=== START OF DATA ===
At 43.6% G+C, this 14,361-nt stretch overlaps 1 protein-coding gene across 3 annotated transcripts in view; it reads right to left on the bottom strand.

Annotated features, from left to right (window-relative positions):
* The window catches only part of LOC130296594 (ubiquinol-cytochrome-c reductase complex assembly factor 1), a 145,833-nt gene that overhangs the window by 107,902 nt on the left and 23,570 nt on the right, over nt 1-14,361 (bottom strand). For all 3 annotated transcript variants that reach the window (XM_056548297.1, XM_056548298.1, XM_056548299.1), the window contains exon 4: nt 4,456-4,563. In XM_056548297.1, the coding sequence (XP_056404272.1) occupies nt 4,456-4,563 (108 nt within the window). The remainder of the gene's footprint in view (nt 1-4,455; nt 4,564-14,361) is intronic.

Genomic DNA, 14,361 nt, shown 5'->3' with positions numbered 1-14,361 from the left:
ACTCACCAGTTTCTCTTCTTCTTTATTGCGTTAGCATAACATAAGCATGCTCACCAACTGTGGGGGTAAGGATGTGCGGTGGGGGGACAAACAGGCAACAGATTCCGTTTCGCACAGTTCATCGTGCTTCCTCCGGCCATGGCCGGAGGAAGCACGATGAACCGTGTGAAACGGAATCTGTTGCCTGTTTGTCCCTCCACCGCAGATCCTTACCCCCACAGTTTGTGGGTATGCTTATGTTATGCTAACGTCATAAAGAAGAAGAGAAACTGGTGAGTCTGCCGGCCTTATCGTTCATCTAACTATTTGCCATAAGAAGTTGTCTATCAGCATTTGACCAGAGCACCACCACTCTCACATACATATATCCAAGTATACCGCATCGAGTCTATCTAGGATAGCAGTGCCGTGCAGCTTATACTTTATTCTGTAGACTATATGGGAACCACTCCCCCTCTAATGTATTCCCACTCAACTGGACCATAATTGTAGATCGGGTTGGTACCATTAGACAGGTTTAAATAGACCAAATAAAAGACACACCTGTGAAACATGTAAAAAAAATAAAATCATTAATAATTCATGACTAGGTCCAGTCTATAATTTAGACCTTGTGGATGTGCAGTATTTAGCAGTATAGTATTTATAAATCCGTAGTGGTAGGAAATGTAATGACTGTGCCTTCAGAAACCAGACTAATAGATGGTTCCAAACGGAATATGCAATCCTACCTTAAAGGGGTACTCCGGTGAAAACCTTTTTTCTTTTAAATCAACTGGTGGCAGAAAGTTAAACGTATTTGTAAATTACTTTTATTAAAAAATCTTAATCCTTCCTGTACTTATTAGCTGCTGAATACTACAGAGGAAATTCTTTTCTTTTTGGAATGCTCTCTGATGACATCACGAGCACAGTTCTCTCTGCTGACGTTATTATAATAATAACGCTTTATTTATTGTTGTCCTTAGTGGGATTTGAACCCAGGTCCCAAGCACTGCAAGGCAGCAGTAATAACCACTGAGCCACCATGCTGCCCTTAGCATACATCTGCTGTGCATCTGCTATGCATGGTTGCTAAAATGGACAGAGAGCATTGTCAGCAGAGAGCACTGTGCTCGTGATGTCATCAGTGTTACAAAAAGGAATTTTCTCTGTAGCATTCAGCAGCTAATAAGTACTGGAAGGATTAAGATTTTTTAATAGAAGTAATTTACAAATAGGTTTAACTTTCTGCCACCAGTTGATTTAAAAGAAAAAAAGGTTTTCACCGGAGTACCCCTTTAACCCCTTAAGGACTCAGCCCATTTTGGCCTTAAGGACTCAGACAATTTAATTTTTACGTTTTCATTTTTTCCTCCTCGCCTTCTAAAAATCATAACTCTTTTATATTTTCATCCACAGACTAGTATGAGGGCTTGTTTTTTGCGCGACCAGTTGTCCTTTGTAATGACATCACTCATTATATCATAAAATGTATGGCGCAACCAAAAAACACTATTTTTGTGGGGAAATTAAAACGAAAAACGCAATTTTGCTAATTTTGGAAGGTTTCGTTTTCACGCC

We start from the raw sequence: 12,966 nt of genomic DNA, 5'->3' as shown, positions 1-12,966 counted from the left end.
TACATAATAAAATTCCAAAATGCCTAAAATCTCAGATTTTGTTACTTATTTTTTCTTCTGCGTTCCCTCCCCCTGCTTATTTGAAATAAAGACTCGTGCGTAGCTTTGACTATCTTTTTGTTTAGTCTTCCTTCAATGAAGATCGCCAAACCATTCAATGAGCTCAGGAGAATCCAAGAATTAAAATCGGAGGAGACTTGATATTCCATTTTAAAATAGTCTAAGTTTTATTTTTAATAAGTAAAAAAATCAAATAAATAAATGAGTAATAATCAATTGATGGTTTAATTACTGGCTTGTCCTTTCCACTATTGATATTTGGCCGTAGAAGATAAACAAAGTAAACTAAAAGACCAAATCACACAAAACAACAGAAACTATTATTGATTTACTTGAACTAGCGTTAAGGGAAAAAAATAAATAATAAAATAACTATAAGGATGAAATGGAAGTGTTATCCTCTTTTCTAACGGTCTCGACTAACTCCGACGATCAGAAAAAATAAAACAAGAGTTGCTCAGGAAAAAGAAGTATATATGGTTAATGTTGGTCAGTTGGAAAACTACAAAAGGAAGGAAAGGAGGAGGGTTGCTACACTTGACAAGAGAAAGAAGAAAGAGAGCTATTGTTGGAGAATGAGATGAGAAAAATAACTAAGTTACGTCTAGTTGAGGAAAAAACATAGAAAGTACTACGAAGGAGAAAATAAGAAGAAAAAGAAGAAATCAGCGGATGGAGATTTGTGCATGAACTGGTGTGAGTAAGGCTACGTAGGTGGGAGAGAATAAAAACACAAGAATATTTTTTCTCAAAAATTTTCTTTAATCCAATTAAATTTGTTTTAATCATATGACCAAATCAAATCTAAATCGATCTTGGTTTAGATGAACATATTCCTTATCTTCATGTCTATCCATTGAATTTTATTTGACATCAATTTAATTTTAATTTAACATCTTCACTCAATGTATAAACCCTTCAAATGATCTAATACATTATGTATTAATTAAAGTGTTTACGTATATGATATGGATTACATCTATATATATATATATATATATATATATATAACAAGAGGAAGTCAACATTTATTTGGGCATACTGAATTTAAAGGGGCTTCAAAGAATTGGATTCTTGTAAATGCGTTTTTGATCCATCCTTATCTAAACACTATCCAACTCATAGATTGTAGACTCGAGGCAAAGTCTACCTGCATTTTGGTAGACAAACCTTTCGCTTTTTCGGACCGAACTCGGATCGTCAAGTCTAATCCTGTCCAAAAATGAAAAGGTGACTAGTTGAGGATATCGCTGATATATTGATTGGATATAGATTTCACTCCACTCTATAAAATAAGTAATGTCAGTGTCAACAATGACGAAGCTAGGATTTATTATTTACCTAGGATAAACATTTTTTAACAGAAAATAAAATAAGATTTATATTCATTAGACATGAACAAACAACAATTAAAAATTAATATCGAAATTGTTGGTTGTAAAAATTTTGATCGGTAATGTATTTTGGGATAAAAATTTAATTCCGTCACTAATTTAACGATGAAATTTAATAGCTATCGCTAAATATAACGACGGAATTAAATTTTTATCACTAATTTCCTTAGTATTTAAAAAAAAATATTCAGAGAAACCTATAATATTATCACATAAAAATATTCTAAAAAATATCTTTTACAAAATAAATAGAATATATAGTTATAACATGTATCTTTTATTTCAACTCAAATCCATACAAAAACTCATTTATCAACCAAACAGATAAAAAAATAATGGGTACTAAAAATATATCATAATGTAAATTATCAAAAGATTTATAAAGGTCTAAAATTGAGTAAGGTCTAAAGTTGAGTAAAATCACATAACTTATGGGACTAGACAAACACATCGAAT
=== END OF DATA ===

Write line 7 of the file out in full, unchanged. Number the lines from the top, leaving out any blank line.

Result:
TACATAATAAAATTCCAAAATGCCTAAAATCTCAGATTTTGTTACTTATTTTTTCTTCTGCGTTCCCTCCCCCTGCTTATTTGAAATAAAGACTCGTGCGTAGCTTTGACTATCTTTTTGTTTAGTCTTCCTTCAATGAAGATCGCCAAACCATTCAATGAGCTCAGGAGAATCCAAGAATTAAAATCGGAGGAGACTTGATATTCCATTTTAAAATAGTCTAAGTTTTATTTTTAATAAGTAAAAAAATCAAATAAATAAATGAGTAATAATCAATTGATGGTTTAATTACTGGCTTGTCCTTTCCACTATTGATATTTGGCCGTAGAAGATAAACAAAGTAAACTAAAAGACCAAATCACACAAAACAACAGAAACTATTATTGATTTACTTGAACTAGCGTTAAGGGAAAAAAATAAATAATAAAATAACTATAAGGATGAAATGGAAGTGTTATCCTCTTTTCTAACGGTCTCGACTAACTCCGACGATCAGAAAAAATAAAACAAGAGTTGCTCAGGAAAAAGAAGTATATATGGTTAATGTTGGTCAGTTGGAAAACTACAAAAGGAAGGAAAGGAGGAGGGTTGCTACACTTGACAAGAGAAAGAAGAAAGAGAGCTATTGTTGGAGAATGAGATGAGAAAAATAACTAAGTTACGTCTAGTTGAGGAAAAAACATAGAAAGTACTACGAAGGAGAAAATAAGAAGAAAAAGAAGAAATCAGCGGATGGAGATTTGTGCATGAACTGGTGTGAGTAAGGCTACGTAGGTGGGAGAGAATAAAAACACAAGAATATTTTTTCTCAAAAATTTTCTTTAATCCAATTAAATTTGTTTTAATCATATGACCAAATCAAATCTAAATCGATCTTGGTTTAGATGAACATATTCCTTATCTTCATGTCTATCCATTGAATTTTATTTGACATCAATTTAATTTTAATTTAACATCTTCACTCAATGTATAAACCCTTCAAATGATCTAATACATTATGTATTAATTAAAGTGTTTACGTATATGATATGGATTACATCTATATATATATATATATATATATATATATAACAAGAGGAAGTCAACATTTATTTGGGCATACTGAATTTAAAGGGGCTTCAAAGAATTGGATTCTTGTAAATGCGTTTTTGATCCATCCTTATCTAAACACTATCCAACTCATAGATTGTAGACTCGAGGCAAAGTCTACCTGCATTTTGGTAGACAAACCTTTCGCTTTTTCGGACCGAACTCGGATCGTCAAGTCTAATCCTGTCCAAAAATGAAAAGGTGACTAGTTGAGGATATCGCTGATATATTGATTGGATATAGATTTCACTCCACTCTATAAAATAAGTAATGTCAGTGTCAACAATGACGAAGCTAGGATTTATTATTTACCTAGGATAAACATTTTTTAACAGAAAATAAAATAAGATTTATATTCATTAGACATGAACAAACAACAATTAAAAATTAATATCGAAATTGTTGGTTGTAAAAATTTTGATCGGTAATGTATTTTGGGATAAAAATTTAATTCCGTCACTAATTTAACGATGAAATTTAATAGCTATCGCTAAATATAACGACGGAATTAAATTTTTATCACTAATTTCCTTAGTATTTAAAAAAAAATATTCAGAGAAACCTATAATATTATCACATAAAAATATTCTAAAAAATATCTTTTACAAAATAAATAGAATATATAGTTATAACATGTATCTTTTATTTCAACTCAAATCCATACAAAAACTCATTTATCAACCAAACAGATAAAAAAATAATGGGTACTAAAAATATATCATAATGTAAATTATCAAAAGATTTATAAAGGTCTAAAATTGAGTAAGGTCTAAAGTTGAGTAAAATCACATAACTTATGGGACTAGACAAACACATCGAAT